David Morgan Interviewed by Ellis Martin on The Opportunity Show
October 29, 2009, Part 1
Ellis Martin: We’re joined now by the silver guru, David Morgan of The Morgan Report. His website is silver-investor.com. Mr. Morgan is one of the preeminent world experts, not just in silver, gold, and precious metals, but also related issues in the mining sector. David is also an author, having penned the book, Get the Skinny on Silver Investing. He’s a teacher, lecturer, world traveler. David, welcome back to The Opportunity Show.
David Morgan: It’s always great to be with you, Ellis.
Ellis: You know I follow The Morgan Report, and recently you talked about what history has taught us about the currency crisis, and I want to hear more about it right from your mouth.
David: Well, Ellis, thanks for asking. This is a subject that has been one of my main big-picture themes. Something that I had been thinking about previously is what silver will do in a deflationary environment, and the question that I was getting most frequently is, “I’m really worried . . . are you sure you’re right,” and question after question along those lines.
So I went back and I studied even harder how silver does do in a deflation. The best body of work on that was from Professor Jastram, who wrote, Silver: The Restless Metal, because he had the same question after he wrote The Golden Constant. The Golden Constant lays out a very strong case that gold does very well in a deflationary environment. In fact, Professor Jastram’s conclusion is that gold does best during a deflation, and yet, almost everyone who’s a gold bug or in the sector will tell you that gold is an inflation hedge. I’m not saying it’s not. What I’m saying is what Professor Jastram’s conclusion was in that book, which was printed in the early 1980s if I recall correctly (and he’s now deceased).
So, markets change and they do move to different beats from time to time, but overall I do believe that gold will do well, either inflation-wise or deflation-wise. Silver is a mixed bag, but I believe this time, regardless, it will do well.
Coming back on point, what I said in January and what I continue to say, especially in The Morgan Report, is that I’m looking beyond the inflation/deflation argument. Certainly they’re important but I think the bigger picture is a currency crisis. A currency crisis is when the currency is basically shunned. People have this idea that they’d rather own anything other than a U.S. dollar. They’d rather own gold, land, a hammer, a third automobile. . . . In other words, the currency becomes, in the mind or the psychology of the dollar holders, something they don’t want. They want something different than dollars. Now what’s so interesting this time around, Ellis, is that I believe that’s going to take place on an international, big scale, and not on a micro scale. Let me develop that thought a little more.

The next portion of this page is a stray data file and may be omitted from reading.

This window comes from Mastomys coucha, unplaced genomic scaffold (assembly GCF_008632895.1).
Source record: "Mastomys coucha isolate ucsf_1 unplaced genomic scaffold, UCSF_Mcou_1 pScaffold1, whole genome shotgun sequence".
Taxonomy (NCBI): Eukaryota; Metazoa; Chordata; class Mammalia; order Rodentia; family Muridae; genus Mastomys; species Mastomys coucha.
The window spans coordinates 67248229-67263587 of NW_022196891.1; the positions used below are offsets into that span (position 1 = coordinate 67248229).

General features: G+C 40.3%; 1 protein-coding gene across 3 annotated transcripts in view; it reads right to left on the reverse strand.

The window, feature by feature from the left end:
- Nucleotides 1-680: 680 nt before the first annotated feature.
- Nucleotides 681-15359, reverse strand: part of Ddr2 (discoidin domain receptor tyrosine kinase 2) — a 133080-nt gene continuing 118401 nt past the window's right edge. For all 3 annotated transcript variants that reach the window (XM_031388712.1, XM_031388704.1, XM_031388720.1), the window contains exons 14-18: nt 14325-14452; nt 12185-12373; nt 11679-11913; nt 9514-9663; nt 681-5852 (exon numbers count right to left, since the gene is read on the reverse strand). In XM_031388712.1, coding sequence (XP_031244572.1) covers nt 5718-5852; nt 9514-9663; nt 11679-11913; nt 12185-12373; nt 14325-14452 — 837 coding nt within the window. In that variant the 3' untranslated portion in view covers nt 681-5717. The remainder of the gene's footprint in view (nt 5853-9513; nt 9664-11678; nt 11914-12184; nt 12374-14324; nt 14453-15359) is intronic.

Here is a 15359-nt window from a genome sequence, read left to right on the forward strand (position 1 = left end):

What we’re seeing and we can verify is that China has made sounds in the public financial markets again and again and again, indicating that they are not happy with the United States dollar and they’re looking for a substitute. So on a macro scale, one of our biggest international trading partners that’s holding approximately 1.4 trillion U.S. dollars in long-term and medium-term bonds and also the short-term notes is very unhappy with the performance of the United States dollar and they are looking for an exit. And the IMF has come up with special drawing rights and even Secretary of the Treasury, Timothy Geithner, has said we haven’t ruled that out. From all fronts in the mainstream, there are very specific instances where the idea is in the forefront that the United States dollar will no longer be the reserve currency of the world. It’s at the top of the screen, so to speak. So, moving back, that means there is a possibility, and I believe it’s a strong one, that at some point our international trading partners like China, Japan, the Middle East, and even Europe to some extent are going to say, “I want something else than the dollar,” and exchange it for some other product, be it gold, special drawing rights, euros, whatever. However, on the micro level, meaning on Main Street—not on Wall Street or in the mainstream big financial markets—there are many people who wish they had more dollars than they do. They’re unemployed. Their unemployment insurance benefits are running out. They’re not gold bugs. They don’t really probably understand anything about monetary history or what’s going on. All they know is that the job they once had is no longer available. It’s hard to find work. They are striving for dollars. I want to be very clear here that you can basically have these separate markets. You can have the Wall Street/Main Street dichotomy. You can have the financial markets, the big owners of dollars that want out of them; then on kind of the home-front scale, people that really are striving to gather dollars from whatever place that they can.
Ellis: We’ll continue our conversation with the silver guru, David Morgan, in the next segment.
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